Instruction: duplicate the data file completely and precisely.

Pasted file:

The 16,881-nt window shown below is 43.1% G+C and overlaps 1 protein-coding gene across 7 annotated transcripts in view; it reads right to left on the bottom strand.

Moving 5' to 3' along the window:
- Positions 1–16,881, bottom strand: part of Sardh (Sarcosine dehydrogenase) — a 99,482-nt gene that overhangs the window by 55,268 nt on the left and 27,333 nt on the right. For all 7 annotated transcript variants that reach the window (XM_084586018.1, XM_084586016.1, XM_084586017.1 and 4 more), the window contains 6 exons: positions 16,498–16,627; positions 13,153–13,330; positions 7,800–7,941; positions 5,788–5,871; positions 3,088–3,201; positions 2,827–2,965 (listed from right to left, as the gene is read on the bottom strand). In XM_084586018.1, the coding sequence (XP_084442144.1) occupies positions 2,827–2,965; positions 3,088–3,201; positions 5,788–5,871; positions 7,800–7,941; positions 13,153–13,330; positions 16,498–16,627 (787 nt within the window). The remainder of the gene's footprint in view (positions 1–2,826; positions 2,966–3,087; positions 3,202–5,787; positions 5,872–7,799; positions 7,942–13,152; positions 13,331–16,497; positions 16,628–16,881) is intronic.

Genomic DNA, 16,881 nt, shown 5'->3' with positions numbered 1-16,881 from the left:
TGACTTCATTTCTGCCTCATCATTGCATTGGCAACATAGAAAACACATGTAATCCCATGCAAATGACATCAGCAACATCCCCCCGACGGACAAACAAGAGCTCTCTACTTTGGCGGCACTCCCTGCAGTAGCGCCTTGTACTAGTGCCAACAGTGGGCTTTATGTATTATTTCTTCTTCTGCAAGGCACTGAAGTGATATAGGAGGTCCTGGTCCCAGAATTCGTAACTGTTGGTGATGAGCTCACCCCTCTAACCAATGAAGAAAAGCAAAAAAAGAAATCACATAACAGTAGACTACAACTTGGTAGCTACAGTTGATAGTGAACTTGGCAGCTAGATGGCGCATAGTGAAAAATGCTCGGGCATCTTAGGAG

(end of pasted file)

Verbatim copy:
The 16,881-nt window shown below is 43.1% G+C and overlaps 1 protein-coding gene across 7 annotated transcripts in view; it reads right to left on the bottom strand.

Moving 5' to 3' along the window:
- Positions 1–16,881, bottom strand: part of Sardh (Sarcosine dehydrogenase) — a 99,482-nt gene that overhangs the window by 55,268 nt on the left and 27,333 nt on the right. For all 7 annotated transcript variants that reach the window (XM_084586018.1, XM_084586016.1, XM_084586017.1 and 4 more), the window contains 6 exons: positions 16,498–16,627; positions 13,153–13,330; positions 7,800–7,941; positions 5,788–5,871; positions 3,088–3,201; positions 2,827–2,965 (listed from right to left, as the gene is read on the bottom strand). In XM_084586018.1, the coding sequence (XP_084442144.1) occupies positions 2,827–2,965; positions 3,088–3,201; positions 5,788–5,871; positions 7,800–7,941; positions 13,153–13,330; positions 16,498–16,627 (787 nt within the window). The remainder of the gene's footprint in view (positions 1–2,826; positions 2,966–3,087; positions 3,202–5,787; positions 5,872–7,799; positions 7,942–13,152; positions 13,331–16,497; positions 16,628–16,881) is intronic.

Genomic DNA, 16,881 nt, shown 5'->3' with positions numbered 1-16,881 from the left:
TGACTTCATTTCTGCCTCATCATTGCATTGGCAACATAGAAAACACATGTAATCCCATGCAAATGACATCAGCAACATCCCCCCGACGGACAAACAAGAGCTCTCTACTTTGGCGGCACTCCCTGCAGTAGCGCCTTGTACTAGTGCCAACAGTGGGCTTTATGTATTATTTCTTCTTCTGCAAGGCACTGAAGTGATATAGGAGGTCCTGGTCCCAGAATTCGTAACTGTTGGTGATGAGCTCACCCCTCTAACCAATGAAGAAAAGCAAAAAAAGAAATCACATAACAGTAGACTACAACTTGGTAGCTACAGTTGATAGTGAACTTGGCAGCTAGATGGCGCATAGTGAAAAATGCTCGGGCATCTTAGGAG